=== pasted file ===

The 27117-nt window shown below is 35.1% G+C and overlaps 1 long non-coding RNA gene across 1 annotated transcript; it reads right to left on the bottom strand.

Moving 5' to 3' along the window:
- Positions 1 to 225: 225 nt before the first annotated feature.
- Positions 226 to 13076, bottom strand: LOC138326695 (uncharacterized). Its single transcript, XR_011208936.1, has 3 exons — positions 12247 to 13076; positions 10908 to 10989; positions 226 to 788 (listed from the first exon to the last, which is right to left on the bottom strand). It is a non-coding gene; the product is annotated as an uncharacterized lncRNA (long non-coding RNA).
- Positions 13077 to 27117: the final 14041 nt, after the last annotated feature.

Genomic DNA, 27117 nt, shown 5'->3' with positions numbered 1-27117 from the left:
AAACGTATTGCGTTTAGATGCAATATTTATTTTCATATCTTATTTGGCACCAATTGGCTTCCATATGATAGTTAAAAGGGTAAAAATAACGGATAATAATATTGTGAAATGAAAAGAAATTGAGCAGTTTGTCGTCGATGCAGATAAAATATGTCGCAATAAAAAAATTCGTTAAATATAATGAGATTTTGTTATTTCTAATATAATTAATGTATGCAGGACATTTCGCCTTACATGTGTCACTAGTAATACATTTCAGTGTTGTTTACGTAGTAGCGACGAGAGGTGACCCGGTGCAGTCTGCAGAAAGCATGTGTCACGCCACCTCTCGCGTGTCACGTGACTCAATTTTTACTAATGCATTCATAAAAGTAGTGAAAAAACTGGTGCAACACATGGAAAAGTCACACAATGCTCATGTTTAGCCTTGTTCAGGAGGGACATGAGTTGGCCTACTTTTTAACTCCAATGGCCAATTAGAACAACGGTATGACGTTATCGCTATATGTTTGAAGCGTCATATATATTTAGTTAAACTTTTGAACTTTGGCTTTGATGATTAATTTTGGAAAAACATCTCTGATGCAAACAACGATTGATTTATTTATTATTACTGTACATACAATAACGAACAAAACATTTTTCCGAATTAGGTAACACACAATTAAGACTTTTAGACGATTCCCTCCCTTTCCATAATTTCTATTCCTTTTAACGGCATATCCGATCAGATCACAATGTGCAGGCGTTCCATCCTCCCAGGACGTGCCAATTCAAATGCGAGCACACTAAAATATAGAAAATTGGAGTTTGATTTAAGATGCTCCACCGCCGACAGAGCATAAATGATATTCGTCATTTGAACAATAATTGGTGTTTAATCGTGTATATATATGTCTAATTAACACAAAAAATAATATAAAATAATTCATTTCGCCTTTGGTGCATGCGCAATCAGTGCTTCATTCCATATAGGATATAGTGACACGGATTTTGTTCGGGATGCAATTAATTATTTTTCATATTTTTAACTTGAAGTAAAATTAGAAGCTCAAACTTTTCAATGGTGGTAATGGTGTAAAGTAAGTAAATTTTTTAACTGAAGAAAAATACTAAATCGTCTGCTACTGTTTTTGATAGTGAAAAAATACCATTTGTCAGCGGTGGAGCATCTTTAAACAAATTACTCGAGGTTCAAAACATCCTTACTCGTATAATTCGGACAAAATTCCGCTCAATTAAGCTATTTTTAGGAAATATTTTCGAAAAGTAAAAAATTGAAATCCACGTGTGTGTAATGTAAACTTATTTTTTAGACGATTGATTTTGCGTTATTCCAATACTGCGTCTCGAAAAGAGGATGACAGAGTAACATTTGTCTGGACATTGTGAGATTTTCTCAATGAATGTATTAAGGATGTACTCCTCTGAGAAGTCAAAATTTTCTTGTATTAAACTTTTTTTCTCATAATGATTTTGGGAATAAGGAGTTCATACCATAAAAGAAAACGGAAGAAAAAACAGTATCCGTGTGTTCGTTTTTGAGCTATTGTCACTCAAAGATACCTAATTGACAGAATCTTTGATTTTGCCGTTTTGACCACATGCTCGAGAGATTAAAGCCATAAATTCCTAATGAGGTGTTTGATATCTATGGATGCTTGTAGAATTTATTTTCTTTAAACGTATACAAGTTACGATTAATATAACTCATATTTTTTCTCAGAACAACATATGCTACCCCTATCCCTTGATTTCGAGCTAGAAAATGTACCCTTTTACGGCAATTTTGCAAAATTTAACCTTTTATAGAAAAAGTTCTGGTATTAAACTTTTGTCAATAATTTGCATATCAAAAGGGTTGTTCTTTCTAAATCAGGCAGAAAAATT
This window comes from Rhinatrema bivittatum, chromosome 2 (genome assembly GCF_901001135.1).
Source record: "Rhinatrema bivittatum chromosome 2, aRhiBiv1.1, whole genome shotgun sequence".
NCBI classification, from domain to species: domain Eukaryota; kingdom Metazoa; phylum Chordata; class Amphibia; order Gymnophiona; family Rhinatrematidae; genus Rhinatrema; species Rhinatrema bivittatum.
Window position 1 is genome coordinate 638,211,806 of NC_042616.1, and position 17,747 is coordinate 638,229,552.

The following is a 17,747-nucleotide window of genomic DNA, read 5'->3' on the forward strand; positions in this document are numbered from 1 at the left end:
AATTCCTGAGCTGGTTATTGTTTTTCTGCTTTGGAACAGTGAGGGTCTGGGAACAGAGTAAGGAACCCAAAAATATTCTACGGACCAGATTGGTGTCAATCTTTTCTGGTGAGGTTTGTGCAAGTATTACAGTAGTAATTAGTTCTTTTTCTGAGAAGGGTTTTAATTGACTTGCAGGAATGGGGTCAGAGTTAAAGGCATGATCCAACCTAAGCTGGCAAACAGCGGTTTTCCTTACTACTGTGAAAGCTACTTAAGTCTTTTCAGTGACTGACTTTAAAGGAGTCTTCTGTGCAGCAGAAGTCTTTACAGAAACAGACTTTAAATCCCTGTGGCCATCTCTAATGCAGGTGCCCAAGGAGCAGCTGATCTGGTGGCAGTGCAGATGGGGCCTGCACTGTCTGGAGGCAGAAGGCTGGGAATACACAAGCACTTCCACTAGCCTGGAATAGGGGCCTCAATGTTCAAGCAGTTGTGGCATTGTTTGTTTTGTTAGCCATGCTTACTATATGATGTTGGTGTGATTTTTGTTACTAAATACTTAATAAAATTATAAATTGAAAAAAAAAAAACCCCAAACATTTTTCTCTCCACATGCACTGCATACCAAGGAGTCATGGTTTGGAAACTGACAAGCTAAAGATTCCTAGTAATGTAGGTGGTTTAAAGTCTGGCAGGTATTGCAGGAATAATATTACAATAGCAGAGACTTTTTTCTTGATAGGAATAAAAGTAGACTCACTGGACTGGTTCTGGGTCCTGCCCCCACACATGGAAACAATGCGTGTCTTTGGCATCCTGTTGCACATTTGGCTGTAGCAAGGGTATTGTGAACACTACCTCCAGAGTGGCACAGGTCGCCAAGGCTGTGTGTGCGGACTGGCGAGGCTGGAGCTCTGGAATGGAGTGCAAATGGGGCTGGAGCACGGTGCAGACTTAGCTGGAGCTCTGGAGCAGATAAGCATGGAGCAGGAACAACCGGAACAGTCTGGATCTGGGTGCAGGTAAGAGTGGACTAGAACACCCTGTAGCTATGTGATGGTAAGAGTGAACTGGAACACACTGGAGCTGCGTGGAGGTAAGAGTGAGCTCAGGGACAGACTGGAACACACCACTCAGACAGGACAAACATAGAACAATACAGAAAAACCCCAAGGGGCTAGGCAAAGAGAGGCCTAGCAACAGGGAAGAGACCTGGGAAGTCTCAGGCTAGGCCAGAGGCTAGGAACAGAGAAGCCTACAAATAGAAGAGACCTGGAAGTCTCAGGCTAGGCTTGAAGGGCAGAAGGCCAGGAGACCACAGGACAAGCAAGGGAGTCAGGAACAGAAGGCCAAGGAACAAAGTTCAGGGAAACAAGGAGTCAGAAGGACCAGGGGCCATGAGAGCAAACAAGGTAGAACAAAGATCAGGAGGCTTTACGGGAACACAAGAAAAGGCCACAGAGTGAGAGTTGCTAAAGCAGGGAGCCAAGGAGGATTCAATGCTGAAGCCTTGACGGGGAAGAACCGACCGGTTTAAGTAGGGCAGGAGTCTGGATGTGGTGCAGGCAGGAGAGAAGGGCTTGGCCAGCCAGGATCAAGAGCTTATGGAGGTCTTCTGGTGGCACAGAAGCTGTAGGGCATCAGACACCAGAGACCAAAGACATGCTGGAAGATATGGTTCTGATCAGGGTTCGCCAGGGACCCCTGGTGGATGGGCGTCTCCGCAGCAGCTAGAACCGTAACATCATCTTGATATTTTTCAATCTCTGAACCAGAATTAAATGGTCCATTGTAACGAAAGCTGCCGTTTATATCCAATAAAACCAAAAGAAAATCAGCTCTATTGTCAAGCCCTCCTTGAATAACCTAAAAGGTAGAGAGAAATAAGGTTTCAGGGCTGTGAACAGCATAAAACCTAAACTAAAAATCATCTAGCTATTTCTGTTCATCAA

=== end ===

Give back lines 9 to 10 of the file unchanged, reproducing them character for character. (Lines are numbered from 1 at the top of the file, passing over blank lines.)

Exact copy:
Source record: "Rhinatrema bivittatum chromosome 2, aRhiBiv1.1, whole genome shotgun sequence".
NCBI classification, from domain to species: domain Eukaryota; kingdom Metazoa; phylum Chordata; class Amphibia; order Gymnophiona; family Rhinatrematidae; genus Rhinatrema; species Rhinatrema bivittatum.